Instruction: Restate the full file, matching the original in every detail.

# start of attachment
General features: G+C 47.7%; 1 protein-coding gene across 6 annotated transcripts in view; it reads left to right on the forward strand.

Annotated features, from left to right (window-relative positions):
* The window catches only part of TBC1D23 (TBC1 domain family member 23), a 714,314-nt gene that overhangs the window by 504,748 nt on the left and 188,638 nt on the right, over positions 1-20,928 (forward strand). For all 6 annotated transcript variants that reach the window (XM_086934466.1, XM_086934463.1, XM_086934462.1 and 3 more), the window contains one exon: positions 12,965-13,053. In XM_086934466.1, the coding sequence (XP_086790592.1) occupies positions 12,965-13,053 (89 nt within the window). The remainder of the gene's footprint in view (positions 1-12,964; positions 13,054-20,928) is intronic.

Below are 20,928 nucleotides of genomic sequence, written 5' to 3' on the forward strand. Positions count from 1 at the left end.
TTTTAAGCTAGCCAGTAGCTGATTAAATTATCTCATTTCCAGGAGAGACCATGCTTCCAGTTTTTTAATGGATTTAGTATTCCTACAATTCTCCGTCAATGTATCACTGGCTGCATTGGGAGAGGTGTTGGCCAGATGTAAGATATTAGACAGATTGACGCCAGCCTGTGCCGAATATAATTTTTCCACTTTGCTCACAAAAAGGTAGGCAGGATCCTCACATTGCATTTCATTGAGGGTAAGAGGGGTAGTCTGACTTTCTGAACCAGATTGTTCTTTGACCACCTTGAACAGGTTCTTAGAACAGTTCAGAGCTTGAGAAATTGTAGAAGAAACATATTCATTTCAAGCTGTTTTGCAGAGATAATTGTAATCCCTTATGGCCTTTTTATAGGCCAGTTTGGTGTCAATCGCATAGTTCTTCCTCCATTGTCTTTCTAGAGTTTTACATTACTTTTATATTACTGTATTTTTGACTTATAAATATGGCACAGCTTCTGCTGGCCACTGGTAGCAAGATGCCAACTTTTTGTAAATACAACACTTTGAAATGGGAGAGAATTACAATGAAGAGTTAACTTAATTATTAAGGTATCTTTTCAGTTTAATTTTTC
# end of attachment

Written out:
General features: G+C 47.7%; 1 protein-coding gene across 6 annotated transcripts in view; it reads left to right on the forward strand.

Annotated features, from left to right (window-relative positions):
* The window catches only part of TBC1D23 (TBC1 domain family member 23), a 714,314-nt gene that overhangs the window by 504,748 nt on the left and 188,638 nt on the right, over positions 1-20,928 (forward strand). For all 6 annotated transcript variants that reach the window (XM_086934466.1, XM_086934463.1, XM_086934462.1 and 3 more), the window contains one exon: positions 12,965-13,053. In XM_086934466.1, the coding sequence (XP_086790592.1) occupies positions 12,965-13,053 (89 nt within the window). The remainder of the gene's footprint in view (positions 1-12,964; positions 13,054-20,928) is intronic.

Below are 20,928 nucleotides of genomic sequence, written 5' to 3' on the forward strand. Positions count from 1 at the left end.
TTTTAAGCTAGCCAGTAGCTGATTAAATTATCTCATTTCCAGGAGAGACCATGCTTCCAGTTTTTTAATGGATTTAGTATTCCTACAATTCTCCGTCAATGTATCACTGGCTGCATTGGGAGAGGTGTTGGCCAGATGTAAGATATTAGACAGATTGACGCCAGCCTGTGCCGAATATAATTTTTCCACTTTGCTCACAAAAAGGTAGGCAGGATCCTCACATTGCATTTCATTGAGGGTAAGAGGGGTAGTCTGACTTTCTGAACCAGATTGTTCTTTGACCACCTTGAACAGGTTCTTAGAACAGTTCAGAGCTTGAGAAATTGTAGAAGAAACATATTCATTTCAAGCTGTTTTGCAGAGATAATTGTAATCCCTTATGGCCTTTTTATAGGCCAGTTTGGTGTCAATCGCATAGTTCTTCCTCCATTGTCTTTCTAGAGTTTTACATTACTTTTATATTACTGTATTTTTGACTTATAAATATGGCACAGCTTCTGCTGGCCACTGGTAGCAAGATGCCAACTTTTTGTAAATACAACACTTTGAAATGGGAGAGAATTACAATGAAGAGTTAACTTAATTATTAAGGTATCTTTTCAGTTTAATTTTTC